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US Senator Edward J. Markey on Sunday blasted defense attorneys’ opening arguments Saturday in President Trump’s Senate impeachment trial and called on Republican colleagues to allow new witnesses and evidence — even as he admitted there’s little chance GOP senators will cross the aisle.

“I’m hopeful, but I’m not optimistic, that there are four Republicans,” the Malden Democrat said, referring to the number needed to join Senate Democrats in voting to allow additional evidence. “I seriously doubt that there are four Republicans who are willing to in any way run the risk that they would have the ire, the anger of Donald Trump directed at them.”

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A Senate trial that includes new witnesses, such as acting White House chief of staff Mick Mulvaney and former national security adviser John Bolton, would be a fair proceeding, Markey told reporters at a noon news conference Sunday inside the John Fitzgerald Kennedy Federal Building in downtown Boston, but he insisted that anything less “is a coverup.”

Markey also addressed a Sunday morning Twitter attack the president made on congressman Adam Schiff of California, chairman of the House Intelligence Committee and lead impeachment manager in the Senate trial.

‘‘Shifty Adam Schiff is a CORRUPT POLITICIAN, and probably a very sick man,’’ Trump wrote. ‘‘He has not paid the price, yet, for what he has done to our Country!’’

Schiff — in an interview on NBC News’s “Meet the Press” Sunday morning — and others have called the message a threat against the congressman. Markey said it is part of the “atmosphere of intimidation” Trump is trying to create in hopes of silencing both Democratic and Republican critics.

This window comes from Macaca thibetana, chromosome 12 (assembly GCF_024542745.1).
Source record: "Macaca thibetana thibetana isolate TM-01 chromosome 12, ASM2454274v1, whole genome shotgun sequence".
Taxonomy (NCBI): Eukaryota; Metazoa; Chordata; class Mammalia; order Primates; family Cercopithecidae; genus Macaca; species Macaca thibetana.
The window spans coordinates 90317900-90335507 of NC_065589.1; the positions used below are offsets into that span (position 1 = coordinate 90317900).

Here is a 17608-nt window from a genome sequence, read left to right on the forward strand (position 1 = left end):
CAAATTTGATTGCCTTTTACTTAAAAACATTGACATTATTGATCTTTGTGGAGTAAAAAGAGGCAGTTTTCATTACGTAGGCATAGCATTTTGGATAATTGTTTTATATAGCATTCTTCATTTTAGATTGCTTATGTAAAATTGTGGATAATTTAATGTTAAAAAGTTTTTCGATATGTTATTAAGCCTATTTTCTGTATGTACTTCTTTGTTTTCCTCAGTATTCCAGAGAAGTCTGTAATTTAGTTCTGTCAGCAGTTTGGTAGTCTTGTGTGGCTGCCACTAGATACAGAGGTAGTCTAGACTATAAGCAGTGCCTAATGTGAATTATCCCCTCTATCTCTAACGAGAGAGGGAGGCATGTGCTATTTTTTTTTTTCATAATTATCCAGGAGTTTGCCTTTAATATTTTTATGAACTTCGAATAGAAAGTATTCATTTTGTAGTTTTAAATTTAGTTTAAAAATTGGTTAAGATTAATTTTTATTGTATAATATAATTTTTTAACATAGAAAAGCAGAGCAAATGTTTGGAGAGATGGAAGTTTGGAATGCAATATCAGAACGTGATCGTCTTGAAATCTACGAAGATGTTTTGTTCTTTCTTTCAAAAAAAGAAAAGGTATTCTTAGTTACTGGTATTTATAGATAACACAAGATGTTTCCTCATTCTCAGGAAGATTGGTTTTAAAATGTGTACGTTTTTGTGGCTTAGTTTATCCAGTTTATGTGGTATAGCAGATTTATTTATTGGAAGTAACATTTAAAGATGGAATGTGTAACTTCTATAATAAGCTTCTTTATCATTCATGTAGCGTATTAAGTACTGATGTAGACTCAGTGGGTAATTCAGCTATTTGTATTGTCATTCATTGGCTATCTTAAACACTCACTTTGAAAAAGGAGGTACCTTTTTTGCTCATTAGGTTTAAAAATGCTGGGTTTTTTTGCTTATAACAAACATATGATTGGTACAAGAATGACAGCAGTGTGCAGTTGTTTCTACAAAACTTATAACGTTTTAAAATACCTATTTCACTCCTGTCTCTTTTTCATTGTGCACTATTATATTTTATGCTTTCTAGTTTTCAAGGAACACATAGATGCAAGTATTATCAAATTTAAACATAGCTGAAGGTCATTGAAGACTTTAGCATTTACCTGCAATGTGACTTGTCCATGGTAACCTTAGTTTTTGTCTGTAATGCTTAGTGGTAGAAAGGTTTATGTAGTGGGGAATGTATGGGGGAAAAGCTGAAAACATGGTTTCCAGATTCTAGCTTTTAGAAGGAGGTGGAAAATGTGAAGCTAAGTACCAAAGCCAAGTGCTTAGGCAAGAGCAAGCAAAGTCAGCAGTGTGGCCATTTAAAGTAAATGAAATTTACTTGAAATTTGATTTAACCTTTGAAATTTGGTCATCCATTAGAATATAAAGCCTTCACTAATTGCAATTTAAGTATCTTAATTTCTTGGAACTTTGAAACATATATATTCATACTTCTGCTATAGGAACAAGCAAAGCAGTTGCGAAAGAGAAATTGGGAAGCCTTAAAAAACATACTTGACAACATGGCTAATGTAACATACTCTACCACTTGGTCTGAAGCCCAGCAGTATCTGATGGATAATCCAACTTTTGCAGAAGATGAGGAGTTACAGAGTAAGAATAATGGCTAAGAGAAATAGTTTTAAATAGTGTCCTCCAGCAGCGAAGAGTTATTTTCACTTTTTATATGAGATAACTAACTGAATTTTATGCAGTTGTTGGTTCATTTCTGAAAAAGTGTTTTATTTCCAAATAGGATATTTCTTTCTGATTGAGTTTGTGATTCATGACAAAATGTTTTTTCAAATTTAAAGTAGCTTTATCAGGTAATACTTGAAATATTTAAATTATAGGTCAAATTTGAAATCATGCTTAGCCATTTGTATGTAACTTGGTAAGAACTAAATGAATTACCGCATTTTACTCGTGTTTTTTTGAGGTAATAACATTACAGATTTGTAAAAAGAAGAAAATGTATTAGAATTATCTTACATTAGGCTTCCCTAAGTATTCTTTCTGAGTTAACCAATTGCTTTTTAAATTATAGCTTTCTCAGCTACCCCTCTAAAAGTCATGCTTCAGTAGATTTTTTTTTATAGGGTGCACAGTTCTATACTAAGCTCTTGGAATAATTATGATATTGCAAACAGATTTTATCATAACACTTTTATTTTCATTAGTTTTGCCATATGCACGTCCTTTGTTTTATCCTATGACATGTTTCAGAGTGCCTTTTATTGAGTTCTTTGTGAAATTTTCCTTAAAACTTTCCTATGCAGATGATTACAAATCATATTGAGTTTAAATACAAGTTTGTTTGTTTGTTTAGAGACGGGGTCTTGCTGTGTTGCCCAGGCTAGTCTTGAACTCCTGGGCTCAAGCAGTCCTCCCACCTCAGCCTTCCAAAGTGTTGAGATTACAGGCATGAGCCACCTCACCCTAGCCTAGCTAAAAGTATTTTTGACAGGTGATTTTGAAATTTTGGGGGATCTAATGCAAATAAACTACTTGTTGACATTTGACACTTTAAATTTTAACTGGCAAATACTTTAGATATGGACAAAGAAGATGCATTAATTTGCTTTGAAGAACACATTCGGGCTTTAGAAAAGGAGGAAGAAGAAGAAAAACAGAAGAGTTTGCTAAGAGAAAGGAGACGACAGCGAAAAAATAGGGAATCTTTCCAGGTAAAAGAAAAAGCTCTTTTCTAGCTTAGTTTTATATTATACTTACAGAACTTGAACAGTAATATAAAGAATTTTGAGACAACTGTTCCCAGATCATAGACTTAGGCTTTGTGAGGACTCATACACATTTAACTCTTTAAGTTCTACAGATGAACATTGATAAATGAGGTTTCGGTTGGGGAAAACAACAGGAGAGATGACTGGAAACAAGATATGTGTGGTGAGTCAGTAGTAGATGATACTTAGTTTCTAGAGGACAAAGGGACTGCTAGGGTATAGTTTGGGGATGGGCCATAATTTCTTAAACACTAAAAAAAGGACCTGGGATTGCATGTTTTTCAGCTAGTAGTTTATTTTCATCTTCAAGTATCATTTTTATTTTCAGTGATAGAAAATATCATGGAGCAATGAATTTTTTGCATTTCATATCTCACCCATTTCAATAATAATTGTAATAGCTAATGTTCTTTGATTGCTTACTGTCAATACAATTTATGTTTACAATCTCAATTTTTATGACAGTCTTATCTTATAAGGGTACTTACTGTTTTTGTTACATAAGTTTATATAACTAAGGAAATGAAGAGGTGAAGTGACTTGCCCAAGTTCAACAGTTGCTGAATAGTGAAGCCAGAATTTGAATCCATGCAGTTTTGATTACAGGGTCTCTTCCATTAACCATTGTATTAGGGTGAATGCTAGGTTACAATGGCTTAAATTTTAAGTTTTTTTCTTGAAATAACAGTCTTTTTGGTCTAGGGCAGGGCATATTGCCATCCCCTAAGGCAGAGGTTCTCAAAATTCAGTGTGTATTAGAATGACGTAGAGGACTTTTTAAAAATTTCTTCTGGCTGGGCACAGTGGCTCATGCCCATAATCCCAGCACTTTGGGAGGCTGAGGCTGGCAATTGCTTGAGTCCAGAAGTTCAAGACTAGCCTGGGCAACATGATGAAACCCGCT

“The attack on Adam Schiff is part of it, but it’s making it very clear that if you decide to cross Donald Trump, then you will pay a big political price," he said.

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Markey said Trump’s attorneys omitted facts in their two-hour presentation Saturday and included misinformation, such as the claim that Ukraine interfered in the 2016 US presidential election. “That is false,” he said, pointing out accurately that "United States intelligence experts . . . have repeatedly rejected that claim.”

Massachusetts’ junior senator also pushed back against Trump attorney Jay Sekulow’s claim before the Senate that there was no quid pro quo between Trump and Ukrainian President Volodymyr Zelensky.

Markey pointed to an October news conference in which Mulvaney told reporters Trump had withheld military aid to Ukraine while demanding the Eastern European nation investigate Hunter Biden, son of former vice president Joe Biden, who has emerged as Trump’s leading Democratic challenger for the November election.

Mulvaney said then of mixing politics and foreign policy: “I have news for everybody: Get over it. There is going to be political influence in foreign policy.”

Markey suggested the president’s lawyers are attempting to distract Congress and the American people rather than providing a legitimate defense to the charges of abuse of power and obstruction of Congress included in the articles of impeachment.

“President Trump’s legal team has started building a defense made of sound bites, misinformation, and alternative facts,” Markey said. “Their goal is simple: distract, distort, deny. That’s what the president is doing. That’s what the president’s defense team is trying to do.”

He rejected Republican arguments that removing Trump from office in an election year would be overriding the will of American voters just as they return to the polls, saying that the issue is bigger than any single election.

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“We cannot give future presidents carte blanche to conspire with foreign leaders to interfere with elections in the United States of America,” he said. “We can’t allow Donald Trump to use American taxpayer dollars — $391 million — to essentially extort an investigation of the Biden family as the price of receiving much-needed national security help for the Ukraine people.”




Jeremy C. Fox can be reached at jeremy.fox@globe.com. Follow him on Twitter @jeremycfox.